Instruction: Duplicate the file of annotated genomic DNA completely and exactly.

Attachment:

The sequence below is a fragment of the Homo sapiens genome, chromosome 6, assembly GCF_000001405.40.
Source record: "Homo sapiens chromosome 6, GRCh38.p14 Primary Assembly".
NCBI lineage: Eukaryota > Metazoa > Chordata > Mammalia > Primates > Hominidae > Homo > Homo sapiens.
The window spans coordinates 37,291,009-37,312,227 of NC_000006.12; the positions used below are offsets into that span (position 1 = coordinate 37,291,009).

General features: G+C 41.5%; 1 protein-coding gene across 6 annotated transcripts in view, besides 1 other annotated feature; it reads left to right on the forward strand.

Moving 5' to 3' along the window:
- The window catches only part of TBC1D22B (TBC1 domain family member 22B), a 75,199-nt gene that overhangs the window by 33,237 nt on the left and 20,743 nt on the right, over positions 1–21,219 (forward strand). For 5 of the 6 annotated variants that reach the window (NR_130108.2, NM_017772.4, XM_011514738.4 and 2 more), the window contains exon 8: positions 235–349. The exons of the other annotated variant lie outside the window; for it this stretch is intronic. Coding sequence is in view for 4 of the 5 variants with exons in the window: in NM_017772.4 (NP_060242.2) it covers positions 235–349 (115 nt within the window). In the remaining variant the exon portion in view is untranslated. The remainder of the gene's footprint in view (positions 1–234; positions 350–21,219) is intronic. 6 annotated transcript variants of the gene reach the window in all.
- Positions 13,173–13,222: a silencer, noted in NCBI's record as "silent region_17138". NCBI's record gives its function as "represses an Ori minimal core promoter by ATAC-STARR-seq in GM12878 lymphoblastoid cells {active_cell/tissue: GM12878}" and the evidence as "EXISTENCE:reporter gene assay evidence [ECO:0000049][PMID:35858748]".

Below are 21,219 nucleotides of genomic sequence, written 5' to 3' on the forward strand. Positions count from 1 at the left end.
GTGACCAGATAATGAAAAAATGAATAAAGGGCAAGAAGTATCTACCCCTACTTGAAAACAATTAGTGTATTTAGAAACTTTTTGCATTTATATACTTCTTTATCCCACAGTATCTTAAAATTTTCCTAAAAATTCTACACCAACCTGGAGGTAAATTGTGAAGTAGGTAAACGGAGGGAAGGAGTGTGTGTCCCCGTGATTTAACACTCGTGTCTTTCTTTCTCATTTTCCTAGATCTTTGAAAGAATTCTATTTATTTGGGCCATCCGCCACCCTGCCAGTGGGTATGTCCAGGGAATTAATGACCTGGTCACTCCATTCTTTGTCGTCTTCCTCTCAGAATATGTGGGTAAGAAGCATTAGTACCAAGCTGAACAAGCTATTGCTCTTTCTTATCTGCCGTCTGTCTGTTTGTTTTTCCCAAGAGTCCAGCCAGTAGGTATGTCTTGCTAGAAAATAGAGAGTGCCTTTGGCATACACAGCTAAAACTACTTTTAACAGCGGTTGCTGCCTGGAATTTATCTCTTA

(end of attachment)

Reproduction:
The sequence below is a fragment of the Homo sapiens genome, chromosome 6, assembly GCF_000001405.40.
Source record: "Homo sapiens chromosome 6, GRCh38.p14 Primary Assembly".
NCBI lineage: Eukaryota > Metazoa > Chordata > Mammalia > Primates > Hominidae > Homo > Homo sapiens.
The window spans coordinates 37,291,009-37,312,227 of NC_000006.12; the positions used below are offsets into that span (position 1 = coordinate 37,291,009).

General features: G+C 41.5%; 1 protein-coding gene across 6 annotated transcripts in view, besides 1 other annotated feature; it reads left to right on the forward strand.

Moving 5' to 3' along the window:
- The window catches only part of TBC1D22B (TBC1 domain family member 22B), a 75,199-nt gene that overhangs the window by 33,237 nt on the left and 20,743 nt on the right, over positions 1–21,219 (forward strand). For 5 of the 6 annotated variants that reach the window (NR_130108.2, NM_017772.4, XM_011514738.4 and 2 more), the window contains exon 8: positions 235–349. The exons of the other annotated variant lie outside the window; for it this stretch is intronic. Coding sequence is in view for 4 of the 5 variants with exons in the window: in NM_017772.4 (NP_060242.2) it covers positions 235–349 (115 nt within the window). In the remaining variant the exon portion in view is untranslated. The remainder of the gene's footprint in view (positions 1–234; positions 350–21,219) is intronic. 6 annotated transcript variants of the gene reach the window in all.
- Positions 13,173–13,222: a silencer, noted in NCBI's record as "silent region_17138". NCBI's record gives its function as "represses an Ori minimal core promoter by ATAC-STARR-seq in GM12878 lymphoblastoid cells {active_cell/tissue: GM12878}" and the evidence as "EXISTENCE:reporter gene assay evidence [ECO:0000049][PMID:35858748]".

Below are 21,219 nucleotides of genomic sequence, written 5' to 3' on the forward strand. Positions count from 1 at the left end.
GTGACCAGATAATGAAAAAATGAATAAAGGGCAAGAAGTATCTACCCCTACTTGAAAACAATTAGTGTATTTAGAAACTTTTTGCATTTATATACTTCTTTATCCCACAGTATCTTAAAATTTTCCTAAAAATTCTACACCAACCTGGAGGTAAATTGTGAAGTAGGTAAACGGAGGGAAGGAGTGTGTGTCCCCGTGATTTAACACTCGTGTCTTTCTTTCTCATTTTCCTAGATCTTTGAAAGAATTCTATTTATTTGGGCCATCCGCCACCCTGCCAGTGGGTATGTCCAGGGAATTAATGACCTGGTCACTCCATTCTTTGTCGTCTTCCTCTCAGAATATGTGGGTAAGAAGCATTAGTACCAAGCTGAACAAGCTATTGCTCTTTCTTATCTGCCGTCTGTCTGTTTGTTTTTCCCAAGAGTCCAGCCAGTAGGTATGTCTTGCTAGAAAATAGAGAGTGCCTTTGGCATACACAGCTAAAACTACTTTTAACAGCGGTTGCTGCCTGGAATTTATCTCTTA